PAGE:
Spring Lake Inn - New Jersey Shore - Bed And Breakfast On The New Jersey Coast
Take A Few Days Off!
Westchester Magazine, June 2008
By: Malerie Yolen-Cohen with Esther Davidowitz, Marisa LaScala, and Laurie Yarnell

26 Exhilarating Escapes
Who says weekends away have to be spent lounging poolside in some dusty B&B? While that’s all well and good, here are some easy-to-drive-to jaunts that will have you hiking, shopping, dining, soaking in culture, living it up—or being completely daring.

Travelers these days have a voracious appetite for value but not at the expense of luxury. We want high-thread-count linens, featherbeds, transcendent views, meals that transport, award-winning wine lists, and, at checkout, a bill that doesn’t insult our intelligence. In other words, we want highbrow without the “if-you-have-to-ask-then-you-can’t-
afford-it” attitude. We searched for those B&Bs, inns, and hotels whose owners or managers wish to provide an exceptional body, mind, and soul-satisfying experience but, amazingly, take pleasure in service over outrageous profit.

Who says weekends away have to be spent lounging poolside in some dusty B&B? While that’s all well and good, here are some easy-to-drive to januts that will have you hiking, shopping, dining, soaking in culture. Living it up – or being completely daring.

Spring Lake Inn, Spring Lake, NJ, (732) 449-2010, One hour forty-five minutes from White Plains

A mile or so off of Exit 98 on the Garden State Parkway, there’s a time tunnel. Go through it and you come out in the Atlantic oceanfront town of Spring Lake—circa 1890. There are no traffic lights. No parking meters. There are no fried dough or fudge hawkers on a two-mile, arrow-straight, wood-planked path—no hawkers of any kind at all. Spring Lake offers the longest non-commercial section of ocean boardwalk in New Jersey. The 16-room Spring Lake Inn commands a corner one block away from the waves of the Atlantic. Red-and-white striped awnings shade rocking chairs on an inviting, 80-foot front porch from which you’d expect to see a barbershop quartet stroll by. Built in 1888, the inn is a grand shore-town Victorian, owned and restored by Barbara and Andy Seaman, who are not afraid to use saturated colors in each unique room. Emerald greens, deep burgundies, electric pinks, blazing yellows—each accommodation is a mélange of styles; rag rugs with lace curtains, wingback chairs amid fringed floor lamps. Rooms are so distinctive, it’s tough to choose. “There’s one couple who comes often from Pennsylvania and is one room short of staying in all sixteen,” reports Andy. Look closely, and you’ll see solar panels on the roof. “We installed those in September 2007,” Andy says. “We’re not quite self-sufficient, but it’s a start.” Sometimes bringing the lodging industry into the 21st century takes some old-fashioned common sense.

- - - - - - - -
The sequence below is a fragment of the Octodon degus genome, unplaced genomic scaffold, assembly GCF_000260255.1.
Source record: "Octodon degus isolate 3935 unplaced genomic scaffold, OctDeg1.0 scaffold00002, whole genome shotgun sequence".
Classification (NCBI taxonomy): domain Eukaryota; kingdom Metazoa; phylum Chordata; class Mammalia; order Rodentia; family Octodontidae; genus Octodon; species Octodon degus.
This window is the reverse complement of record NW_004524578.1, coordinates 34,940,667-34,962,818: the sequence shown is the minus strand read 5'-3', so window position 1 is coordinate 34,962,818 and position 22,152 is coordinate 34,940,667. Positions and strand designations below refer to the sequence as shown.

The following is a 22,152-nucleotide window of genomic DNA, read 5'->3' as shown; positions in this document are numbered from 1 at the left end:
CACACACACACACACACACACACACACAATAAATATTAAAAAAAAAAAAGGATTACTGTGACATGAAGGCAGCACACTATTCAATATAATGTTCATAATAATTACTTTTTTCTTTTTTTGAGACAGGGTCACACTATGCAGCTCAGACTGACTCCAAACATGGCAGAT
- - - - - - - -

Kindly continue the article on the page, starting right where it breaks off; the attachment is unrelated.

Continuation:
While Here: Beach it! Spring Lake Beach was ranked by About.com as the best classic beach in the United States. Access badges normally cost $9 but come with a room at the inn. Also, don’t miss a walk around (and over, via wooden foot-bridges) pond-size Spring Lake and shopping in a quaint, but chic, downtown. Not one franchise store—and fun boutiques like Splash, Camel’s Eye, Urban Details, Pink Pony, and the Spot will win you over with reasonable prices. Dine at the inventive Black Trumpet (theblacktrumpet.com)—where “Lobster Cappuccino” (lobster bisque) emerges from the kitchen in a glass coffee mug, grilled Cesar salad is half a head of Romaine touched by flame, and fish is expertly prepared—or beneath several small crystal chandeliers at romantic Whispers (whispersrestaurant.com). Both are highly rated by Zagat and are a block from the inn.

Ask for: Everyone has a favorite. Though the Tower Room ($399) is popular, we are partial to the rectangular burgundy-hued Moonbeam Room ($329), which has windows on two walls and a telescope pointed at the sky.

Just the Facts: Rooms are large enough to accommodate a couple port-a-cribs, and kids are welcome here. Room rates ($219-$399 in season) include a hot gourmet breakfast, e.g., crème brulée French toast—for two, beach access badges for all, use of beach chairs, blankets and towels, cookies and refreshments in the afternoon.

[a jug of wine, a loaf of bread, and thou]

If you have any questions, or would like more information,
please call us at 732.449.2010, email us, or use our online request form.